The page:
A great relief to wake up and go and read some poems. Pencils sharpened at dawn.

Stuff Christmas shopping. I have other fish to fry.

Why Writing a Poem is Like Making Crab Apple Jelly

Each year the apples take longer to ripen than you remembered.

The apples are so lovely on the tree. Why pick them at all? Full colour photo of small red crab apples on the branch. The apples gleam. Between the leaves a brilliantly blue sky.

Some people like their jelly very sweet. I add the juice of a lemon

A little dark fruit in the early stages (a few blackberries?) may improve the colour.

The juice must be carefully strained. You can’t crush it or rush it.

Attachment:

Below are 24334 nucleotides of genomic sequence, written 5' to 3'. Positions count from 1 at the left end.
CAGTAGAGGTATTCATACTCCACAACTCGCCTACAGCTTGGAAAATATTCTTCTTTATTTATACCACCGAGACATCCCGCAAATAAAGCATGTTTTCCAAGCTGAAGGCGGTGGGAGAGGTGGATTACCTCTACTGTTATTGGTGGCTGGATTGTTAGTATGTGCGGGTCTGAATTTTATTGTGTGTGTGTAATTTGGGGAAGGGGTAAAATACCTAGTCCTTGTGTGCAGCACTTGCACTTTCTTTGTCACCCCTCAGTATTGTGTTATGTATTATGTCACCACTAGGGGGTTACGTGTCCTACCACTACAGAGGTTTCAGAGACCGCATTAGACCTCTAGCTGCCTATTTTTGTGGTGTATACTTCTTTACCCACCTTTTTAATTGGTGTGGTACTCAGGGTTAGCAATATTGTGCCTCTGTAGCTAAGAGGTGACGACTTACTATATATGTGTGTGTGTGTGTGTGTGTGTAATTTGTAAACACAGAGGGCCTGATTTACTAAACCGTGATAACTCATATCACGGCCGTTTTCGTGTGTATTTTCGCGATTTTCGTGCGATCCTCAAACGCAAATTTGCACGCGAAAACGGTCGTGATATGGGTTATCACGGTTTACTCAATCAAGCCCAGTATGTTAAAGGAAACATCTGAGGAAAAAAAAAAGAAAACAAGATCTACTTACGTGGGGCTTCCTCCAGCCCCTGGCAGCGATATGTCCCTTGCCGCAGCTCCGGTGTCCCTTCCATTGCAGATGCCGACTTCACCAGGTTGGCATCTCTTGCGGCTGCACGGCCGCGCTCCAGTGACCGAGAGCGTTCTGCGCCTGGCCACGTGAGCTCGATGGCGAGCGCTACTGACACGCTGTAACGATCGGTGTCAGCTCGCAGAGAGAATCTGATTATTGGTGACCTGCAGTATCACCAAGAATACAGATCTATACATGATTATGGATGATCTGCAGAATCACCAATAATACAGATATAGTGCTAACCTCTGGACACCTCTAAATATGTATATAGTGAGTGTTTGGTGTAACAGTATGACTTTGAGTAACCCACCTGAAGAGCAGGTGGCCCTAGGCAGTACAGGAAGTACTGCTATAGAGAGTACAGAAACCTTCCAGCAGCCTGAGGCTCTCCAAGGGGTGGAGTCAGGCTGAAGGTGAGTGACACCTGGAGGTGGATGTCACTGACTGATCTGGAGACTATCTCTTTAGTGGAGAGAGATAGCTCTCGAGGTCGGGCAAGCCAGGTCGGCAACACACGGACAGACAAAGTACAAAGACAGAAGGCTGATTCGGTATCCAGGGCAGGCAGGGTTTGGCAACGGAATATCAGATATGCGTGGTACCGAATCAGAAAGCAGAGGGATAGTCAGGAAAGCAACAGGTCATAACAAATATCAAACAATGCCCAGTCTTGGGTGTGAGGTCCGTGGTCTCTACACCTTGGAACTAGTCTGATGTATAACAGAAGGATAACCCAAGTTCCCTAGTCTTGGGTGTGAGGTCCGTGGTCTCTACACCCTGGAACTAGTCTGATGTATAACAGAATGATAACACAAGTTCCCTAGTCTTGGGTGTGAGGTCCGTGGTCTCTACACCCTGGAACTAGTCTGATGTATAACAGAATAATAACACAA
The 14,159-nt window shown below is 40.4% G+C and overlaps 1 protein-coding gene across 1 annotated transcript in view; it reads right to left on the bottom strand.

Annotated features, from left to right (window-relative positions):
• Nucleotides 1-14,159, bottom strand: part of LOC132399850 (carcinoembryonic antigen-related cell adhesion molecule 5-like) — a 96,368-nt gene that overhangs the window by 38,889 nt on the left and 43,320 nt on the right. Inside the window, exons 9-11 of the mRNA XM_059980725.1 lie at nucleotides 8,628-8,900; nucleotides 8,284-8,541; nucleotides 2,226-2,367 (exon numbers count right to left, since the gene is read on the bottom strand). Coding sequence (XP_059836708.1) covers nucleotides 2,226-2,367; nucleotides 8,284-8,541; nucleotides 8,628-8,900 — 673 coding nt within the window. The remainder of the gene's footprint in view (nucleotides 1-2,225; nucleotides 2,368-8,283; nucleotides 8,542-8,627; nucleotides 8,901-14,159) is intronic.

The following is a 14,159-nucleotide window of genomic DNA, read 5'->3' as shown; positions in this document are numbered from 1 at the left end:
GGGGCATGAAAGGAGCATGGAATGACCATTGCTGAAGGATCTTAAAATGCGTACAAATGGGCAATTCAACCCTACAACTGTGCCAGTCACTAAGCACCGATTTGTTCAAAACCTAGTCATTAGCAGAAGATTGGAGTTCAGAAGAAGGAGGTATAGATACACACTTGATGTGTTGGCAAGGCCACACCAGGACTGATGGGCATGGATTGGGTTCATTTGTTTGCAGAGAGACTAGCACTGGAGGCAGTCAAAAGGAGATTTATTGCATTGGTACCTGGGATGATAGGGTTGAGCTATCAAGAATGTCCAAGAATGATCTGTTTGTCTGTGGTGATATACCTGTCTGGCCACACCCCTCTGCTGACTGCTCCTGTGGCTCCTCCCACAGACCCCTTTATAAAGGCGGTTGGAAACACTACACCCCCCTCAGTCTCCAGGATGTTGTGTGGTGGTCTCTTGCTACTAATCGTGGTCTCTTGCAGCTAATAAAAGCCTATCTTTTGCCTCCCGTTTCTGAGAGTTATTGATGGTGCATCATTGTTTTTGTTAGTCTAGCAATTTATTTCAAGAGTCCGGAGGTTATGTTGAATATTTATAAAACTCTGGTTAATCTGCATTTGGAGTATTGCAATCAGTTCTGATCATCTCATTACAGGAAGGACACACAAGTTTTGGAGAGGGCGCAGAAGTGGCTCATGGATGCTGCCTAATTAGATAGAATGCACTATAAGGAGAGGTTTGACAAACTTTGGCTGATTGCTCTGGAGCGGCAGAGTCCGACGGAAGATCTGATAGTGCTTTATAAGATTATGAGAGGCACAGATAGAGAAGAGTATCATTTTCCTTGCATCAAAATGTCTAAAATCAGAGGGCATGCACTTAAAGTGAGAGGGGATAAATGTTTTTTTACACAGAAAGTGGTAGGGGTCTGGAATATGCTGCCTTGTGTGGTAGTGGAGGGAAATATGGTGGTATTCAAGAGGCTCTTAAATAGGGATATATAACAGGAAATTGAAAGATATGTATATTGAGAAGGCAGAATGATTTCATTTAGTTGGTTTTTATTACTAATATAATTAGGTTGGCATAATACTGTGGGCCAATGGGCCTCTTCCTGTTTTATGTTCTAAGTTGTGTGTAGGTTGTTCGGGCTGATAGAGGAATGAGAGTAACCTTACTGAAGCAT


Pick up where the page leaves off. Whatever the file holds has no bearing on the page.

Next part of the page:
When you add sugar and bring to the boil, you need to skim off the froth.

You’re aiming for the perfect set.

There is a ritual for testing the set. (Modern technology is not required.)

Each batch of jelly should have a title, with labels on the jar.

The jars of jelly should be stored in a dark, cool cupboard.

You can enjoy it all yourself, or you can share.

Other people’s jelly is good but rarely as enjoyable as your own.

You are only as good a jelly-maker as your last jelly. 



1. Crab apple blossom can cross-pollinate most other apple trees.
2. The BBC Food recipe works well.


Dreams and Rejection

So I’m dreaming and in the dream, I’m thinking, this dream wouldn’t make a good poem because it’s stuck.

Dreams like stuckness. They take it and put it in a giant symbol.